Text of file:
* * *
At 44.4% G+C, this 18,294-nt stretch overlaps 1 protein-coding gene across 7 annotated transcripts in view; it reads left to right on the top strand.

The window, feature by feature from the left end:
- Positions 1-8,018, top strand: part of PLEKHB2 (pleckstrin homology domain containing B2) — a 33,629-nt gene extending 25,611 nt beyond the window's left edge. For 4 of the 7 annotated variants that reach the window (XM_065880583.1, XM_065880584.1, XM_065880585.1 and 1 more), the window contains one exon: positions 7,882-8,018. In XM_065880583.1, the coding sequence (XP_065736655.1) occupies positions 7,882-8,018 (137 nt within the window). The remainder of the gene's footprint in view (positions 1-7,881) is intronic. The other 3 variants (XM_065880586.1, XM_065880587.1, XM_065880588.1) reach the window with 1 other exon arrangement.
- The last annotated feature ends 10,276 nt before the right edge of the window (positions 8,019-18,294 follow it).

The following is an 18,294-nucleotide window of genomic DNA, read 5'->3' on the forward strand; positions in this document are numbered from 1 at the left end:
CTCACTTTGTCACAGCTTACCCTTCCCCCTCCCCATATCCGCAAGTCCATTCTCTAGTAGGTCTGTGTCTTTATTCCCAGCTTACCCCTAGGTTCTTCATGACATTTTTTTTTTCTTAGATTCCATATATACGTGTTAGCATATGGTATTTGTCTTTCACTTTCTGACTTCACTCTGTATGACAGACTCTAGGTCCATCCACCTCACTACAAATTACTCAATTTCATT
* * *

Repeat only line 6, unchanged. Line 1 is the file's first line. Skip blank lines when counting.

CTCACTTTGTCACAGCTTACCCTTCCCCCTCCCCATATCCGCAAGTCCATTCTCTAGTAGGTCTGTGTCTTTATTCCCAGCTTACCCCTAGGTTCTTCATGACATTTTTTTTTTCTTAGATTCCATATATACGTGTTAGCATATGGTATTTGTCTTTCACTTTCTGACTTCACTCTGTATGACAGACTCTAGGTCCATCCACCTCACTACAAATTACTCAATTTCATT